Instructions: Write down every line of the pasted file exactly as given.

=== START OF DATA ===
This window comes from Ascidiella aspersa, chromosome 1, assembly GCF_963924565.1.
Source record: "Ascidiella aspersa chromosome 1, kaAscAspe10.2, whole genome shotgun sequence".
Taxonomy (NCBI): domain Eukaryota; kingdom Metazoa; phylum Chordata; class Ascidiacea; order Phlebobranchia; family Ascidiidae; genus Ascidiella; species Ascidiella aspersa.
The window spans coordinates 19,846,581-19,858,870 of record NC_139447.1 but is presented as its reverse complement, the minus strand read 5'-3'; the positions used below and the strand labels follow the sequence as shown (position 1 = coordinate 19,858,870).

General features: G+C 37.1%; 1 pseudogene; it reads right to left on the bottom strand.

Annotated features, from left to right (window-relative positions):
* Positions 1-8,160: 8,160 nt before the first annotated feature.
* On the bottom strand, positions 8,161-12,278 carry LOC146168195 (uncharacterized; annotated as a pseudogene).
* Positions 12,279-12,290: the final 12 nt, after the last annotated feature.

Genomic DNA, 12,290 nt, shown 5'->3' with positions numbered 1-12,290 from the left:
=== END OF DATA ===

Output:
This window comes from Ascidiella aspersa, chromosome 1, assembly GCF_963924565.1.
Source record: "Ascidiella aspersa chromosome 1, kaAscAspe10.2, whole genome shotgun sequence".
Taxonomy (NCBI): domain Eukaryota; kingdom Metazoa; phylum Chordata; class Ascidiacea; order Phlebobranchia; family Ascidiidae; genus Ascidiella; species Ascidiella aspersa.
The window spans coordinates 19,846,581-19,858,870 of record NC_139447.1 but is presented as its reverse complement, the minus strand read 5'-3'; the positions used below and the strand labels follow the sequence as shown (position 1 = coordinate 19,858,870).

General features: G+C 37.1%; 1 pseudogene; it reads right to left on the bottom strand.

Annotated features, from left to right (window-relative positions):
* Positions 1-8,160: 8,160 nt before the first annotated feature.
* On the bottom strand, positions 8,161-12,278 carry LOC146168195 (uncharacterized; annotated as a pseudogene).
* Positions 12,279-12,290: the final 12 nt, after the last annotated feature.

Genomic DNA, 12,290 nt, shown 5'->3' with positions numbered 1-12,290 from the left: